Skip To Content

Holocaust Survivor Donates Art Worth $500M to Chicago Museum

The largest art gift in the history of the Art Institute of Chicago has been donated to the museum by Stefan Edlis, a Vienna-born Jewish industrialist and art collector, and his wife Gael Neeson.

The over 40 works from Edlis’ collection of Pop and contemporary art that will go to the museum include nine silkscreens by Andy Warhol, four paintings by Gerhard Richter, three by Jasper Johns as well as two canvases by Roy Lichtenstein. Edlis, who is 89, decided to donate after the Art Institute agreed to keep the works on display for at least 50 years. “It’s a win-win-situation for me and the Institute and Chicago,” Edlis said in an interview with the Chicago Tribune. He also said that the agreement to not have the art in a “warehouse” was crucial.

The Institute’s board approved of the donation, which is worth nearly $500 million, on Tuesday night, the Wall Street Journal reported.

Edlis started Apollo Plastics Corporation in Chicago in 1965, and started buying art in the late 1960s without any formal training. In the beginning, he only bought art made out of plastic, but stopped when he realized that dealers told artists to use plastic because Edlis would buy it, Plastics News reported. He then focused on Postwar and Pop Art, and hangs Roy Lichtenstein works in his bedroom.

Edlis grew up in Vienna, and escaped to the United States in 1941. During World War II, Edlis was a sailor, and worked as a toolmaker after the War, where he taught himself about plastics.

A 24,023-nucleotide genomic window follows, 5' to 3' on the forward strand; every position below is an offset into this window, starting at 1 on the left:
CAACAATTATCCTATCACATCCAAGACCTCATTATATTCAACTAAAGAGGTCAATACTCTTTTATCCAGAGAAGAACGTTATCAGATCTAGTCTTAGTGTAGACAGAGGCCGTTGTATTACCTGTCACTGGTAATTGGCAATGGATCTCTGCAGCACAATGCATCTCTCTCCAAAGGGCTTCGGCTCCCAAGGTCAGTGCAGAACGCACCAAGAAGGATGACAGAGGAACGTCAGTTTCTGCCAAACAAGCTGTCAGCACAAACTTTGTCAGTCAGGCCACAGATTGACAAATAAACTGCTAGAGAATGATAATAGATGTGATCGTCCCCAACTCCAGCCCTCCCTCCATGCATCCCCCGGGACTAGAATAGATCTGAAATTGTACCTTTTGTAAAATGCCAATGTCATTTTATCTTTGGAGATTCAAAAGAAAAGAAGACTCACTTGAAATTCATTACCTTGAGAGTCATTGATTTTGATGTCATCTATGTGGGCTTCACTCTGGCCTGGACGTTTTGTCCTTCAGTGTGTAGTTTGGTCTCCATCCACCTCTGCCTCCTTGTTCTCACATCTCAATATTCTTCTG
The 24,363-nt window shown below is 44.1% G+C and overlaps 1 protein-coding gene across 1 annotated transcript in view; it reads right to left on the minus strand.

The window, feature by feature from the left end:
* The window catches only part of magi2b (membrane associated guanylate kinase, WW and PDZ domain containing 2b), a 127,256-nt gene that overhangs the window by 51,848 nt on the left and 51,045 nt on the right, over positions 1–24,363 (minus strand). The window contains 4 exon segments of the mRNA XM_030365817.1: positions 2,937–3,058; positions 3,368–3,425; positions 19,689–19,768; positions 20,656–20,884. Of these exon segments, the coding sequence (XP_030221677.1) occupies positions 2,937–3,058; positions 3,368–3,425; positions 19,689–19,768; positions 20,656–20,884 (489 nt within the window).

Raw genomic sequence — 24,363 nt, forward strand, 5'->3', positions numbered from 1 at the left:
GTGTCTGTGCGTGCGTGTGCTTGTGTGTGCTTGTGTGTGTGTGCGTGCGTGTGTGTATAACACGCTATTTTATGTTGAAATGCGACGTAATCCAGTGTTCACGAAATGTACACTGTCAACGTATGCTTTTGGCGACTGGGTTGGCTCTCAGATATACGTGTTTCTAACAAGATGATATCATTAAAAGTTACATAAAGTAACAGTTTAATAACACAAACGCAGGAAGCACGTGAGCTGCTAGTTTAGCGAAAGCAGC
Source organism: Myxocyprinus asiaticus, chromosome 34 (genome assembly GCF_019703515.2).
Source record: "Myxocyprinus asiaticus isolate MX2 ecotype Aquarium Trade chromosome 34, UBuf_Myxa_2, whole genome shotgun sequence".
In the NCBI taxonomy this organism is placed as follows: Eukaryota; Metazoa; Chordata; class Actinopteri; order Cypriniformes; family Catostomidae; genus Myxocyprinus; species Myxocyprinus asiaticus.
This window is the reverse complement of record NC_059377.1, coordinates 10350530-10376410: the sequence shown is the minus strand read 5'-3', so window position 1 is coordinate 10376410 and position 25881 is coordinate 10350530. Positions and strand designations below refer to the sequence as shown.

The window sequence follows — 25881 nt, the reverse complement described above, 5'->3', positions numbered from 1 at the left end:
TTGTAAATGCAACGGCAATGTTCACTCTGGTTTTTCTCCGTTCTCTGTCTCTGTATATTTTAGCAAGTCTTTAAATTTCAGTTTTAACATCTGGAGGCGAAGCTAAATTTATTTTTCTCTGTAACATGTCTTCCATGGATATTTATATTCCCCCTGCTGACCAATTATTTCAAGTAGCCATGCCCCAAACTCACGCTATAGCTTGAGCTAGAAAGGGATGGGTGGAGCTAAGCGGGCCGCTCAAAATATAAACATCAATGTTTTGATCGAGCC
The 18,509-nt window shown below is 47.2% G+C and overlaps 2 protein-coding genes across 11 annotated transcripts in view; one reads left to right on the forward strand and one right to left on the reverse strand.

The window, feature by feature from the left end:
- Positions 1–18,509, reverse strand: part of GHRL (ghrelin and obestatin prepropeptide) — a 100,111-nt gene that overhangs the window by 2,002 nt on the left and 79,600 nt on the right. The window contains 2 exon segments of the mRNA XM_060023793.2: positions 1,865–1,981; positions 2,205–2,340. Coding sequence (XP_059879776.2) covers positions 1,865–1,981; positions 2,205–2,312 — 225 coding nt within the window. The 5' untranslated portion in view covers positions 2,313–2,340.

Edlis and Neeson, who is 71, still get to keep around 200 pieces of art, the Chicago Tribune reported. According to the Tribune, Edlis wanted to donate a significant part of his collection so his wife wouldn’t be burdened with it.

I hope you appreciated this article. Before you go, I’d like to ask you to please support the Forward’s award-winning, nonprofit journalism during this critical time.

Now more than ever, American Jews need independent news they can trust, with reporting driven by truth, not ideology. We serve you, not any ideological agenda.

At a time when other newsrooms are closing or cutting back, the Forward has removed its paywall and invested additional resources to report on the ground from Israel and around the U.S. on the impact of the war, rising antisemitism and the protests on college campuses.

Readers like you make it all possible. Support our work by becoming a Forward Member and connect with our journalism and your community.

Make a gift of any size and become a Forward member today. You’ll support our mission to tell the American Jewish story fully and fairly. 

— Rachel Fishman Feddersen, Publisher and CEO

Join our mission to tell the Jewish story fully and fairly.

Republish This Story

Please read before republishing

We’re happy to make this story available to republish for free, unless it originated with JTA, Haaretz or another publication (as indicated on the article) and as long as you follow our guidelines. You must credit the Forward, retain our pixel and preserve our canonical link in Google search.  See our full guidelines for more information, and this guide for detail about canonical URLs.

To republish, copy the HTML by clicking on the yellow button to the right; it includes our tracking pixel, all paragraph styles and hyperlinks, the author byline and credit to the Forward. It does not include images; to avoid copyright violations, you must add them manually, following our guidelines. Please email us at [email protected], subject line “republish,” with any questions or to let us know what stories you’re picking up.

We don't support Internet Explorer

Please use Chrome, Safari, Firefox, or Edge to view this site.